From hearing detailed stories of labor to touching swollen ankles. To discussing tips for a peaceful delivery to going over to do lists for baby’s arrival. You wouldn’t guess it is a yoga class. Yet, teaching pregnancy yoga means yoga plays a role, but not the only role. I can show you rebozo techniques, offer smoothie recipes for morning sickness and give advice on how to integrate baby into a house with pets. Yet, I don’t have children and only have fur babies that really are not the same thing as the human kind (no really!).
Most perinatal/prenatal yoga (pregnancy yoga) teachers become a perinatal teacher, because they experienced the life changing moment of childbirth and bring this to their mat to share. Quite the opposite, I decided to become a perinatal teacher to focus on the whole journey of life in my yoga teachings. Plus I was stuck in a moment when everyone around me drank some magical water and was pregnant. There was a feeling of need, as not many yoga teachers have any experience with how to teach ladies carrying an important package. In fact, I was shocked some of the advice ladies were getting in relation to what they could do in yoga whilst pregnant. So I embarked on a journey. A journey to enter the world of everything pregnancy and postnatal.
The work is a labor of love
After completing an amazing training called Birthlight that took 7 months to complete, I realized it would take a lot more. The training itself was more coursework than my masters thesis back in the day. This is completely okay as when dealing with pregnancy you absolutely need this coursework to ensure safe teachings. For my coursework, I had 2 lovely ladies (one for perinatal and one for postnatal) who endured some of my first hours of teaching not only in relation to pregnancy, but also yoga. They were troopers.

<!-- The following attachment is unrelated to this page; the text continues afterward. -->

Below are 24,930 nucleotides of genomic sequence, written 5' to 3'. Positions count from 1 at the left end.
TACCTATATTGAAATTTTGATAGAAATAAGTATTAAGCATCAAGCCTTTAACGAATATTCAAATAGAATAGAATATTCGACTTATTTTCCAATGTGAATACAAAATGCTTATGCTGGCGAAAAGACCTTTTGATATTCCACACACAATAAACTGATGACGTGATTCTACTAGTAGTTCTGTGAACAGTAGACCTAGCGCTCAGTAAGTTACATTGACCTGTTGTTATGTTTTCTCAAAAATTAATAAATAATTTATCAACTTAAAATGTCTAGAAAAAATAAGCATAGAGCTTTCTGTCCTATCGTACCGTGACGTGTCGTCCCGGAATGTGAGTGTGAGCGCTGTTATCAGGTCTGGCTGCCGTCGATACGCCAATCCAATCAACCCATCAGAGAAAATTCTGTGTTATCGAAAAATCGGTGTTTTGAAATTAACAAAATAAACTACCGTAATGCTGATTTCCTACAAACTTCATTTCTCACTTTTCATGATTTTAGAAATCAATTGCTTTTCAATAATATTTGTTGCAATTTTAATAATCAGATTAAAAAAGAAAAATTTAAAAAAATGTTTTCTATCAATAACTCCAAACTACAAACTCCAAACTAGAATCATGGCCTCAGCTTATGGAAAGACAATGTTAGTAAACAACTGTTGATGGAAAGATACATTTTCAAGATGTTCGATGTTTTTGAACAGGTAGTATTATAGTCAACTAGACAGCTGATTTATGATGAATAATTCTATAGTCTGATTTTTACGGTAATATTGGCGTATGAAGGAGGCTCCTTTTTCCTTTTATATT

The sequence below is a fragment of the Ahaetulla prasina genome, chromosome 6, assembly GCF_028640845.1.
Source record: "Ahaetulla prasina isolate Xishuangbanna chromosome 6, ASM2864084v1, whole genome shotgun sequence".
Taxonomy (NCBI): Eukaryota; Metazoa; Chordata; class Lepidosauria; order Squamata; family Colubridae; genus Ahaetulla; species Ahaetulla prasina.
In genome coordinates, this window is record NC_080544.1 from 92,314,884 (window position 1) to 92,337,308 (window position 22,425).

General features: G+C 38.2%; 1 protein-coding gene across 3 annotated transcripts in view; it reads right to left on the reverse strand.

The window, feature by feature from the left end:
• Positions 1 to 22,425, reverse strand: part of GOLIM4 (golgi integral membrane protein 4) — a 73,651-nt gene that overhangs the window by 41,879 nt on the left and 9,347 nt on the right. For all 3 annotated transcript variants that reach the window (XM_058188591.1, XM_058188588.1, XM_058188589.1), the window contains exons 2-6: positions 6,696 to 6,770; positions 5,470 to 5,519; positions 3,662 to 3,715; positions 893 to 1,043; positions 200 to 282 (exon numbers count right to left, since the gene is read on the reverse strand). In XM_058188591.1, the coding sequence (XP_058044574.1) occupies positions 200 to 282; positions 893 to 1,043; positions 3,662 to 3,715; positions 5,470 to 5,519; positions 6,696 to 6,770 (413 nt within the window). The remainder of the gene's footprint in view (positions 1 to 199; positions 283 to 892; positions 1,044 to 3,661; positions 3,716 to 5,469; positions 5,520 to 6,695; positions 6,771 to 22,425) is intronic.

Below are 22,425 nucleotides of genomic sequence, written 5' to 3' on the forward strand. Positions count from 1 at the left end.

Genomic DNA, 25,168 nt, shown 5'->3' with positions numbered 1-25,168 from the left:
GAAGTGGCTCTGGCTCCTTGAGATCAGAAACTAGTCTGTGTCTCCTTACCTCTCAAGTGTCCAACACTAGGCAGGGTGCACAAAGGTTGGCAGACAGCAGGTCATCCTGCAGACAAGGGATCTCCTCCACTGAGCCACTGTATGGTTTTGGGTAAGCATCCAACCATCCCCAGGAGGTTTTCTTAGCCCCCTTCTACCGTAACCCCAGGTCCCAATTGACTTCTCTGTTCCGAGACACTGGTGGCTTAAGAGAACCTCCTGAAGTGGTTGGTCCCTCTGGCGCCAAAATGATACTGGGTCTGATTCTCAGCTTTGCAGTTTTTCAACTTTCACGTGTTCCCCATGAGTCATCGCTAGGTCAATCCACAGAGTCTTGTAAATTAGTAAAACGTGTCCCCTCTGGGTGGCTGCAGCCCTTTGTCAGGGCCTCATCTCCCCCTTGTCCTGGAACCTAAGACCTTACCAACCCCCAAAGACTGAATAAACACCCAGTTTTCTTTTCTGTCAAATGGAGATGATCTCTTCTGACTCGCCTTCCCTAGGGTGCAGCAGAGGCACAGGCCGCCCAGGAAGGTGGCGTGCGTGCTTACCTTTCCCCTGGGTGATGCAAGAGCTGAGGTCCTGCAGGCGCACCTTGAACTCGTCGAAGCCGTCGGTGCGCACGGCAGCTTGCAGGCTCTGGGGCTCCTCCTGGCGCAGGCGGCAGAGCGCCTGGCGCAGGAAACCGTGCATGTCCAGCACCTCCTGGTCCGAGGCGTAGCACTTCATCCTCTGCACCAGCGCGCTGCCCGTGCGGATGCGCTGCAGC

Teaching my first group classes was both nerve wracking, but boy (or girl) do I wish some of those mamma’s could see me now. Such a different teaching style and my knowledge has grown. In addition to a crazy amount of pregnancy books on our living room shelf (and a lot of explanation to our guests as to why) and continuous weekly study through online articles and videos. Plus, further workshops completed to add more techniques to my teaching. I also became a partner yoga teacher to help add tools to my partner classes. Basically, I’m ready to deliver that baby…okay maybe we just leave that to the midwife, but you get my drift!
It is a lot of work. You need to stay up to date on the latest pregnancy trends and studies. Not only in relation to yoga, but also health and what the latest pregnancy must haves are. It is amazing to have a mother join a class who is in their second pregnancy and already a few years later, the pregnancy journey is a little different thanks to the world of information out there and 4d echos. Postnatal also plays a role as the information out there on getting back into shape after baby arrives is so mixed.
Birth Plans & Yoga Plans